Chicks~Growing a large family

 

It was also a good lesson in genetics. We keep playing Whose your Daddy as their feathers come in. I was a little disappointed in the fact that I only got 1 turken out of the bunch. But that’s okay because we have another hatching coming up on New Years Day.

I just put 31 eggs in the incubator. I was going to try some of Lucky’s eggs but she was hiding them from me and I found them too late. So I put 15 of my own, 15 I bought from a friend and 1 from the neighbor.

 

This post is partying over at The Chicken Chick Blog Hop.

Chickens with Bumblefoot

Growing a large family

 

*Graphic Pics in this post. Warning for the faint of heart*

Never in a million years did I think I would be a chicken keeper! Never in a million years did I think I would love birds! Never in a million years did I think I would have the knowledge to perform a surgery on a chicken! But all of those things I can and do.

Having chickens are really not for the faint of heart. Yes they are very easy to take care of…until there is a problem.

One of the first major problems I had to encounter was bumblefoot. And I have had to deal with it on several occasions with the same 2 bozos.

Growing a large family

Thing 1 and Thing 2. These 2 seem to get it like they get bugs in the leaves. It’s crazy.

Basically bumblefoot is an infection. If they land on something and cut their foot, it could lead to bumblefoot because of all the dirt that they walk around in. Almost like a staph infection. Signs of bumblefoot are swelling, redness, a black or brown scab on the bottom and sometimes limping or holding the leg up. If left untreated it could be fatal.

On this particular day, I had, not 1, not 2, but 3 cases of bumblefoot. Thing 1 had one of her feet and, always trying to one up her sister, Thing 2 got a double case!

So I gathered my team of homeschooling homesteaders, my supplies and got to work.

Growing a large family

This is your basic supplies for bumblefoot: Epsom Salt, Honey, scalpel, vetricyn wound spray, gauze and vet wrap. As you can see some of this you will have at home. The rest I picked up at Tractor Supply. You will need a bucket or bowl so you can soak the chickens foot.

Growing a large family

Sorry for the foggy picture. I used this activity as a photography lesson for Cailin.

First, you need to get warm water in your container and add some epsom salt. I don’t measure the salt. I just pour a little and let it dissolve. This is just to soften the area around where the surgery will take place. Hold them there for a minute or two.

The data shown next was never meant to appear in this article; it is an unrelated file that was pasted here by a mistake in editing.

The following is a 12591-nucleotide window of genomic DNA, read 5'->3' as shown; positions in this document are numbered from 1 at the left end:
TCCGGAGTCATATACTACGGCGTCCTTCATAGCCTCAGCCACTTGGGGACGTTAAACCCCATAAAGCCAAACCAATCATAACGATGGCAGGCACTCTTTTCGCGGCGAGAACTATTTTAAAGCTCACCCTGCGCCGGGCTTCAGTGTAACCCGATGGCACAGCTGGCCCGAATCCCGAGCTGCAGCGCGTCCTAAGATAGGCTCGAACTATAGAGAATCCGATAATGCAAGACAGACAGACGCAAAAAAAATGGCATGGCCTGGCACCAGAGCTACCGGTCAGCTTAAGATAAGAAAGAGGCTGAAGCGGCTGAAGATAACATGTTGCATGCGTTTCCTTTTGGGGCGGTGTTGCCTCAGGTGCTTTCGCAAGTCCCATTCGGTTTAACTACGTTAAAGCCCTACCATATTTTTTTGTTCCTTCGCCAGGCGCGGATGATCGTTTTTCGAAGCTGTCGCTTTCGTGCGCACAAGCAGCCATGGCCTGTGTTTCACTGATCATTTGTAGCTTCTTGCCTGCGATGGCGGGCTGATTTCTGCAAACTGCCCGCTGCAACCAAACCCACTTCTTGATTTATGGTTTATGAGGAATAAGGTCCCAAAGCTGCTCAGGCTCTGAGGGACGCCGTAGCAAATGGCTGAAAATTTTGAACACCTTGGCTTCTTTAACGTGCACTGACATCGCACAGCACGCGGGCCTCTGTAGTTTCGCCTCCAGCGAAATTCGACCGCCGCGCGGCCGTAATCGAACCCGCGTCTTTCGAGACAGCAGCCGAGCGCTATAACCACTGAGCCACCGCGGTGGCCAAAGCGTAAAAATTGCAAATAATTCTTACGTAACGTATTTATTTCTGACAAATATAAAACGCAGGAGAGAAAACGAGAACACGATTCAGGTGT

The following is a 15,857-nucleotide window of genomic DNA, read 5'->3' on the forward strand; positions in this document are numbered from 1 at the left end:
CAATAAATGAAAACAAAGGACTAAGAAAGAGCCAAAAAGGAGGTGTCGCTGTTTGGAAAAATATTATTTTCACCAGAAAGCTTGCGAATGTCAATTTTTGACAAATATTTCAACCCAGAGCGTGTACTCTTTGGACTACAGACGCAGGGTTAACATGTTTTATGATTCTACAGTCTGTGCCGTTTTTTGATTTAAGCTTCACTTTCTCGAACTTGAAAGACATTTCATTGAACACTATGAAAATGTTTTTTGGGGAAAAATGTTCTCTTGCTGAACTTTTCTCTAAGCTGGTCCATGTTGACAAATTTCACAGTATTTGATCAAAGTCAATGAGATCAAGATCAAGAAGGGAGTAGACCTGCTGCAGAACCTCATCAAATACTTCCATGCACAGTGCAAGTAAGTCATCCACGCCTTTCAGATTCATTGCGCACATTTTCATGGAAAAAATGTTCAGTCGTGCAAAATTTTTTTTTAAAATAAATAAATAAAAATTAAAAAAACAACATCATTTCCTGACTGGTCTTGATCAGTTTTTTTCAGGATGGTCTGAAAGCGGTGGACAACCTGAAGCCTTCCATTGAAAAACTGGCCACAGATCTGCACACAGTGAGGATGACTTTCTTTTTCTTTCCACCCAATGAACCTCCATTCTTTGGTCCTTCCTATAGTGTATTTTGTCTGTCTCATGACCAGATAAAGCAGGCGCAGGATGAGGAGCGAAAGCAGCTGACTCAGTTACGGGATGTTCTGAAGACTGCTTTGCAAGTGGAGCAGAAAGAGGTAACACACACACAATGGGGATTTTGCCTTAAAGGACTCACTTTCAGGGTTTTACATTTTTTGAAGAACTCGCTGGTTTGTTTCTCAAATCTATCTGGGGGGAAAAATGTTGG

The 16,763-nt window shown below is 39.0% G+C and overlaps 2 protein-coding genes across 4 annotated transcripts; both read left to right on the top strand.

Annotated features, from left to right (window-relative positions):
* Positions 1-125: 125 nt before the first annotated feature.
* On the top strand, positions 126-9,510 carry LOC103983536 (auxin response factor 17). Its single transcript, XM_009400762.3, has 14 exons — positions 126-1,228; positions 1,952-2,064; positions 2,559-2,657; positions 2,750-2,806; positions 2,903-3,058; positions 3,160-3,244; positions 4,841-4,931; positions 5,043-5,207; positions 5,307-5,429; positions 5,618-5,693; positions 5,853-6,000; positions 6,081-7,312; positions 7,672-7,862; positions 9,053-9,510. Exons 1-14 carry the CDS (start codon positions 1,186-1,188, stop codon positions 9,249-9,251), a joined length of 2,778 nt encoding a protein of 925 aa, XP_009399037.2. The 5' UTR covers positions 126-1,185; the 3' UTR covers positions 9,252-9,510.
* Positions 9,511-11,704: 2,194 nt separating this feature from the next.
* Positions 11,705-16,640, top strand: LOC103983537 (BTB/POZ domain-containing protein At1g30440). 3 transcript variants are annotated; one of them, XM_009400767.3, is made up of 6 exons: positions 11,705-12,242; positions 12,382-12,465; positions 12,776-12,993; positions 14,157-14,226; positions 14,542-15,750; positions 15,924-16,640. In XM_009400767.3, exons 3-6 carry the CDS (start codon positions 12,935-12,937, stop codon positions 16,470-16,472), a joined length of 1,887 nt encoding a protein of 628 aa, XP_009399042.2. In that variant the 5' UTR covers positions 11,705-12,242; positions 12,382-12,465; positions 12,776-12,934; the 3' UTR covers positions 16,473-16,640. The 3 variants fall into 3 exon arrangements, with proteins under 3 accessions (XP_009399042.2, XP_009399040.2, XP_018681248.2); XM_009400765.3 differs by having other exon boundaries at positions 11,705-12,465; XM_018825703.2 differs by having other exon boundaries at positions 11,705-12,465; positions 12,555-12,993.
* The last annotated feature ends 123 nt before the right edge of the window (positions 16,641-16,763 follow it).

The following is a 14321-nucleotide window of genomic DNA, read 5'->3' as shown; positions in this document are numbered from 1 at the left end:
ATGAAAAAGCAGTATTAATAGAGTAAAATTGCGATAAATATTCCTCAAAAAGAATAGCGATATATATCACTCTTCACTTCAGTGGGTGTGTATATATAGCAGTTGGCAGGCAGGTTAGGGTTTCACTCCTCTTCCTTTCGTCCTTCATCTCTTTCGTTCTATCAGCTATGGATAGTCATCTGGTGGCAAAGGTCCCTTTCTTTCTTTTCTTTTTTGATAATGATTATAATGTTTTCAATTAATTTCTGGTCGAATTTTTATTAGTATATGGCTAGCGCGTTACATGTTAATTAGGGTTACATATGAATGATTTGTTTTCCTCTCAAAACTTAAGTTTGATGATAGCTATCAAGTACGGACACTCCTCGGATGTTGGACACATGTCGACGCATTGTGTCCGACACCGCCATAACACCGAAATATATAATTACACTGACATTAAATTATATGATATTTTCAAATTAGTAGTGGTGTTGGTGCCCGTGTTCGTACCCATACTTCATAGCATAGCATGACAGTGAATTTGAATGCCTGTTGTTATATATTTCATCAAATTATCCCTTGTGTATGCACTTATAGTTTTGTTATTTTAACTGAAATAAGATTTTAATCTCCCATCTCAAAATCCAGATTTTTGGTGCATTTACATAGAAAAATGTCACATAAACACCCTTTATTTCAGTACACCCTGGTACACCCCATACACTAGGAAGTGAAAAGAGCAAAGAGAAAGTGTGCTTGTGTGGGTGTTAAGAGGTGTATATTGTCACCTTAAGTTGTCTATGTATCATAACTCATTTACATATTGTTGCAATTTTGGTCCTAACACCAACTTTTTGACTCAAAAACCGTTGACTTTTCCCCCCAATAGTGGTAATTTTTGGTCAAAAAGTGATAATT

Now comes the fun part. Keeping them still on your lap so you can perform the surgery without hurting them.

What I do is put a towel down on my lap, then I take them out of the water and lay them on their back on my lap. I have one of my daughters immediately cover their head with a towel. Chickens can’t really see in the dark. So the towel simulates this and keeps them calm. Once in a while they will kick their leg. But usually I have my youngest daughter holding on to them so my hands are free.

Growing a large family

This was a very mild case of bumblefoot. I probably wouldn’t have known she had it, had her sister not been limping and I decided to check both of them. But for this post I am going to show you the most severe case I have had.

Growing a large family

As you can see Thing 2’s right foot is extremely swollen.

Bumblefoot~ Growing a large family

That black spot is what we need to cut out. That is the infection. Again this is the worse case I have ever had on our homestead.

Growing a large family

You take your scalpel and cut around the edge of the black scab. You shouldn’t see blood or any fluids coming out. It is literally just a scab that is holding in an infection. You will see the scab start to come loose from foot.

Growing a large family

Once you cut away the scab, you need to scoop and squeeze to make sure there is no pus still in there. I very rarely get extra pus out. But at this point you have an open wound.

Growing a large family

Spray with wound care, put a little honey on the gauze and place over the incision area.

Growing a large family

Wrap with vet wrap. You will want to change the wrap at least once a day. If you see it has fallen off, then soak in warm water to kill any germs and repeat with meds. You may even need to use some medical tape to keep it on. Within 3-5 days it should be better and can remove the bandage.

Growing a large family

 

This post is partying over at the Simple Homestead Blog Hop